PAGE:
Saturday, May 20, 2017

Amazing Spider-Man 3: Live and Learn

In a convention charged with psychological significance, superheroes frequently fight distorted mirror images of themselves.
Spider-Man battled other “animal men” from the start, defeating the Chameleon in Amazing Spider-Man 1 and the Vulture in ASM 2. But Dr. Octopus, in the third issue, was the most clearly mirrored of the villains (spiders and octopi both being multi-limbed, somewhat creepy creatures). And Otto Octavius also provided an opportunity for dramatic development unique in superhero comics at the time.
For The Amazing Spider-Man was not just a series but a serial, a soap opera, and at first its teenage protagonist was really too immature to handle the dangerous responsibilities thrust upon him by his guilt over his uncle’s death.
Peter Parker got a lesson in life’s unfairness in the first issue, when after rescuing J. Jonah Jameson’s son from certain death, the Daily Bugle publisher still trashed Spider-Man.
In the second issue, Spider-Man’s challenges escalated from a master of disguise to the Vulture, his first fully super-powered foe. Acquitting himself well in that showdown, Spidey regarded his victory the way many inexperienced young men would.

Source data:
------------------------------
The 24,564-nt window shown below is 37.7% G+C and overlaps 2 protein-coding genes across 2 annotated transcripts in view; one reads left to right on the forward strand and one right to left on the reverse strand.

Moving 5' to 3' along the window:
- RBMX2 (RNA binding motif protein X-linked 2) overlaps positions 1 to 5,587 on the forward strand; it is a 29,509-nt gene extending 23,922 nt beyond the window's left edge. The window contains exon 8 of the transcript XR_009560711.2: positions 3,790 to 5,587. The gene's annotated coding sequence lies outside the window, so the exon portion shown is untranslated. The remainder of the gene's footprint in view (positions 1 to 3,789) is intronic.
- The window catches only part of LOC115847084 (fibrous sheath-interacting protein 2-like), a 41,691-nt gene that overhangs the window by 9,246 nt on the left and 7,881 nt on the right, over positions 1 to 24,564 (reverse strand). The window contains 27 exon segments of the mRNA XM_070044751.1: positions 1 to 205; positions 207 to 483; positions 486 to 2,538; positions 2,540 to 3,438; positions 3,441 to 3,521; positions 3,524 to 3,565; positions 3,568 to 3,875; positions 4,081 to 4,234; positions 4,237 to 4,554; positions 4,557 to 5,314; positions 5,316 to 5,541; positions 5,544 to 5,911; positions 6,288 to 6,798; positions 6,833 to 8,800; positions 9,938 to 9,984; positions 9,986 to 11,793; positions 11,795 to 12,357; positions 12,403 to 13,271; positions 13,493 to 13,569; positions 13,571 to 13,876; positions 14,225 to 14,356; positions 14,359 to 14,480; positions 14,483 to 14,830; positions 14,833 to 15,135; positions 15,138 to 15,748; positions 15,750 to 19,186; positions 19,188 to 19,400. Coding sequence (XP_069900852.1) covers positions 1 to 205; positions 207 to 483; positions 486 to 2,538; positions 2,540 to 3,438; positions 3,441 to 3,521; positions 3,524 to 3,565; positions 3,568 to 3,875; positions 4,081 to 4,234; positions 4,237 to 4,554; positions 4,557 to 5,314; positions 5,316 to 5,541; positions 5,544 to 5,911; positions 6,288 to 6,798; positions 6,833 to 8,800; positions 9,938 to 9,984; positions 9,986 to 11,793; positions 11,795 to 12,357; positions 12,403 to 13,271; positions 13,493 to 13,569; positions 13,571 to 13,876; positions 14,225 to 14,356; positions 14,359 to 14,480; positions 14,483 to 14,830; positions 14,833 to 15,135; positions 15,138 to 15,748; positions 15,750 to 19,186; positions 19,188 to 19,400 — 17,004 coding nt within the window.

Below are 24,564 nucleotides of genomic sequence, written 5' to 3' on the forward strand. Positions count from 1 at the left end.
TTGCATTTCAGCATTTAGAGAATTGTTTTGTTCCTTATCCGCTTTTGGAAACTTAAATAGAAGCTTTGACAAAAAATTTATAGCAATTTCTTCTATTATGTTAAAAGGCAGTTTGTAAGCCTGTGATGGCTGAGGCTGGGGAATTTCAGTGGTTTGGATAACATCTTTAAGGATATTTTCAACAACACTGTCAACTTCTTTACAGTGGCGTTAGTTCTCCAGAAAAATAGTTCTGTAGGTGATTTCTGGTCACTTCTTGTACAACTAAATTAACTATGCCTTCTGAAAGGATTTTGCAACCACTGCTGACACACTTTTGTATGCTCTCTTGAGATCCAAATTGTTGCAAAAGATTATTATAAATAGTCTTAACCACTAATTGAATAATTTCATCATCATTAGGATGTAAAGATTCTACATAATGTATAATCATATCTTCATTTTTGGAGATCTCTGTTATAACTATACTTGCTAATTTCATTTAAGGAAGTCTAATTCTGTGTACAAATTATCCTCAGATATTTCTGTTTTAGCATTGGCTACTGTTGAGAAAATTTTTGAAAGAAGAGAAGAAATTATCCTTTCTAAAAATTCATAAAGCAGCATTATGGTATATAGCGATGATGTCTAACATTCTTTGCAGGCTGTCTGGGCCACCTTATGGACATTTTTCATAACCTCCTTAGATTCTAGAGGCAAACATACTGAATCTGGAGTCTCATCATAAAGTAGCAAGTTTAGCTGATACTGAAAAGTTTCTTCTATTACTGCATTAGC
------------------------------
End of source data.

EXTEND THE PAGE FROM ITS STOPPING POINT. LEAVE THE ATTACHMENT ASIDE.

He became overconfident.
“It’s almost TOO easy,” Spidey mused. “I’ve run out of enemies who can give me any real opposition. I’m too powerful for ANY foe. I almost WISH for an opponent who’d give me a run for my money.”
In ASM 3 (July 1963), Lee and Ditko fulfill Spidey’s wish by confronting him with Dr. Octopus, who gives him a beat-down that shakes his confidence to the core. However, inspired by the Human Torch, a sadder but wiser Spider-Man returns to fight another day…
Comics historian Don Alsafi noted that Dr. Octopus, too, is characterized with subtle sophistication.
“When we first meet Dr. Otto Octavius, he seems a genial sort of man: well-liked, respected by his colleagues, and miraculously unscarred from the trauma of having been named Otto,’” Alasfi wrote. “However, an explosive accident during his atomic research causes the metal arms he uses in his experiments to fuse to his body — and Doctor Octopus is born!
“Although we only get to see Octavius for about a page before his mind becomes deranged, what’s interesting is just how abrupt this change is, and the idea of a man suddenly enslaved by his madness. In an era where most villains were evil just because, the astute reader quickly realizes that this isn’t the way Otto has always been, and the tragedy of that original mind trapped within the broken one is poignant.”

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